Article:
In this editorial, the Canton Repository praises the work done by Gov. Kasich’s team in crafting a school funding model that addresses issues critical to schools and sets Ohio on a path to give our kids a better education:
Mountains of number crunching will necessarily follow the unveiling of Gov. John Kasich’s school funding plan Thursday. But it was immediately clear that for the first time, the state is directly addressing the disparities that led to the Ohio Supreme Court’s rulings that the way the state funds schools is unconstitutional.
There is much more to Kasich’s plan, including the assurance that schools would not have to do more with less in the next state budget. Funding would increase almost 6 percent and 3.2 percent, respectively, over the two years.
But the most striking feature of the plan, which Kasich calls Achievement Everywhere, is the radical change it would make in the way the state calculates the amount of money it sends to the state’s 613 districts.
By calculating (and increasing) the state’s “core” funding for every district except the richest 24 on a tax base equal to a district with $250,000 in property value per student, the plan would take the wide range of local property wealth virtually out of the equation.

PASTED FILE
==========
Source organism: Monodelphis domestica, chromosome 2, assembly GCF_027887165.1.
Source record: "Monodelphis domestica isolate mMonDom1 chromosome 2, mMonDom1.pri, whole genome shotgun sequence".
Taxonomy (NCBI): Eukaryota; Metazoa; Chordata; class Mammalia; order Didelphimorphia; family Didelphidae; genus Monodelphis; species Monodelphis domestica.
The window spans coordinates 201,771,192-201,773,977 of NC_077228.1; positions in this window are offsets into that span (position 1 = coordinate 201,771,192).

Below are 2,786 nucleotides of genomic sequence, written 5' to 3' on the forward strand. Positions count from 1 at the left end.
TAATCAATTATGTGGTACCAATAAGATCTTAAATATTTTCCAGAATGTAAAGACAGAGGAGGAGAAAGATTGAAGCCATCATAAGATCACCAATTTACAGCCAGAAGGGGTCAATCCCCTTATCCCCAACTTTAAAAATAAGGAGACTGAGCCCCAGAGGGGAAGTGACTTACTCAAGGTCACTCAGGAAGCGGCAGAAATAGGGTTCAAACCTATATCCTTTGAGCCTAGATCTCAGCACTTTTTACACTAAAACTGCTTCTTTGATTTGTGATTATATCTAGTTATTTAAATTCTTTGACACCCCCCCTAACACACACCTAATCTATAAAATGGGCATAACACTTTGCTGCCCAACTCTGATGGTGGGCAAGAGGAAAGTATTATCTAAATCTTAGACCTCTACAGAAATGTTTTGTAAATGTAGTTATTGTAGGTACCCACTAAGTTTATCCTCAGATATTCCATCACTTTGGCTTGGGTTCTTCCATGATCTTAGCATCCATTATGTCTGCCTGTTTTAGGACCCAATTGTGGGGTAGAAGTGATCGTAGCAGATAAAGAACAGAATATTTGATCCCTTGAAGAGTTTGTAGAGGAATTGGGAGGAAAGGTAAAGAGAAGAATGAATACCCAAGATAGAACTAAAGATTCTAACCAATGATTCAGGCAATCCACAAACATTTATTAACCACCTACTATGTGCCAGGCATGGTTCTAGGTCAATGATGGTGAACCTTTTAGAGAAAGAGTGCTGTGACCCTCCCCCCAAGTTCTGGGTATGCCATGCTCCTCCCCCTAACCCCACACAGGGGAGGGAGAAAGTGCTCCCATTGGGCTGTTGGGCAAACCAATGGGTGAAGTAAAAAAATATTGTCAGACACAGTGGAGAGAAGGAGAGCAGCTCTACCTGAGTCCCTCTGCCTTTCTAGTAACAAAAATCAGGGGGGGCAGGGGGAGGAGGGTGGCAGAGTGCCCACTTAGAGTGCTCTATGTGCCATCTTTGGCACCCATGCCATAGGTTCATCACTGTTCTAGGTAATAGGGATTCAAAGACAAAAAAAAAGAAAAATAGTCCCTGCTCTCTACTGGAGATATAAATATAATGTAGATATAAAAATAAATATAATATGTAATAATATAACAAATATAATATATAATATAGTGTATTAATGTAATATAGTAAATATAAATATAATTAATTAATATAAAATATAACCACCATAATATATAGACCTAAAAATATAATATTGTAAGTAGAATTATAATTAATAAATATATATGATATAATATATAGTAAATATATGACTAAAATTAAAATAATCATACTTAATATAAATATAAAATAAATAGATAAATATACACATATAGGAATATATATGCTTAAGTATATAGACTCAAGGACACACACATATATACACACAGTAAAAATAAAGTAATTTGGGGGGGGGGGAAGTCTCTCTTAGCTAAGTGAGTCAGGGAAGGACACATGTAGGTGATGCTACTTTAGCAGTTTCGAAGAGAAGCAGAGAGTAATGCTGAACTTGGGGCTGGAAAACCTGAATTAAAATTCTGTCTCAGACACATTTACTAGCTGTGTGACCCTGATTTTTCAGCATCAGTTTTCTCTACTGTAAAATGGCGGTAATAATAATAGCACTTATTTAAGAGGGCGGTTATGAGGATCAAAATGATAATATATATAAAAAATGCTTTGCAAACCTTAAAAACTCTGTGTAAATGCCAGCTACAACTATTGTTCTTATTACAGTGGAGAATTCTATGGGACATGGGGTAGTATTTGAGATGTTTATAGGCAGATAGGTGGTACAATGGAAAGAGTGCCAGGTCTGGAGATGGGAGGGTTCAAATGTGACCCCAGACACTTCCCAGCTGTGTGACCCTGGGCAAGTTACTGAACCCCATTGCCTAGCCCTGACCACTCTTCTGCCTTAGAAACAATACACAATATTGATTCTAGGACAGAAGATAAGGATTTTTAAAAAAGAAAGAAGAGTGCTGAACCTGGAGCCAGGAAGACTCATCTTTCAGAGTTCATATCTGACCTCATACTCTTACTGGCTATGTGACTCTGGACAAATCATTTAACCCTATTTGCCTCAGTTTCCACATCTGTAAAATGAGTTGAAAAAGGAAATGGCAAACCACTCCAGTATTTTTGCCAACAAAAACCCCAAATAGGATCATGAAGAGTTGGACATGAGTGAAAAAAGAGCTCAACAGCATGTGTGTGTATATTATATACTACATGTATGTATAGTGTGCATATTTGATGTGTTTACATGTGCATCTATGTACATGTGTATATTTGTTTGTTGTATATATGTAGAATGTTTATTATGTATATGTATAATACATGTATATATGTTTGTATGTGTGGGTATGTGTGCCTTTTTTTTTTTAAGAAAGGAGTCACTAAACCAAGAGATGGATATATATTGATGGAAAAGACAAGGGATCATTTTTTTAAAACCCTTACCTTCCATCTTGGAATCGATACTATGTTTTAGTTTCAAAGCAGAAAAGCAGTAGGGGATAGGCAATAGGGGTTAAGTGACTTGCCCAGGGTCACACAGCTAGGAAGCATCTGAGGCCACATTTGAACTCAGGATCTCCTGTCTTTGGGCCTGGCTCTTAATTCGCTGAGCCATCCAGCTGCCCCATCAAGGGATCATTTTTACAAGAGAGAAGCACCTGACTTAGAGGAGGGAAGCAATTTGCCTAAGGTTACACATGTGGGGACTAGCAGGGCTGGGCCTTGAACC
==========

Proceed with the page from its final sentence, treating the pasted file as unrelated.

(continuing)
This was the aim of the 1991 DeRolph lawsuit that led to the court’s ruling — four times — that the state relies too heavily on local property taxes to fund schools.
The rulings had no teeth.
The state did finance the lion’s share of a long-overdue program of renovating and building schools, but there was minimal change in the ratio of state to local property tax funding for operating expenses. Kasich’s plan would fundamentally alter the ratio.
And for the first time, districts that suffer under the double burden of low property valuations and low levels of personal income, such as Canton City and other urban districts, would receive additional help.
Kasich introduced Achievement Everywhere to an audience of school superintendents by saying that it takes politics out of school funding. But of course it isn’t possible to take politics out of passing the budget.
Plenty of politicking will surface over controversial aspects of the plan such as increasing funding to charter schools and expanding the voucher program. Meanwhile, the governor and his advisers deserve credit for finally felling the elephant in the room — the one called DeRolph.
You can read the original editorial here.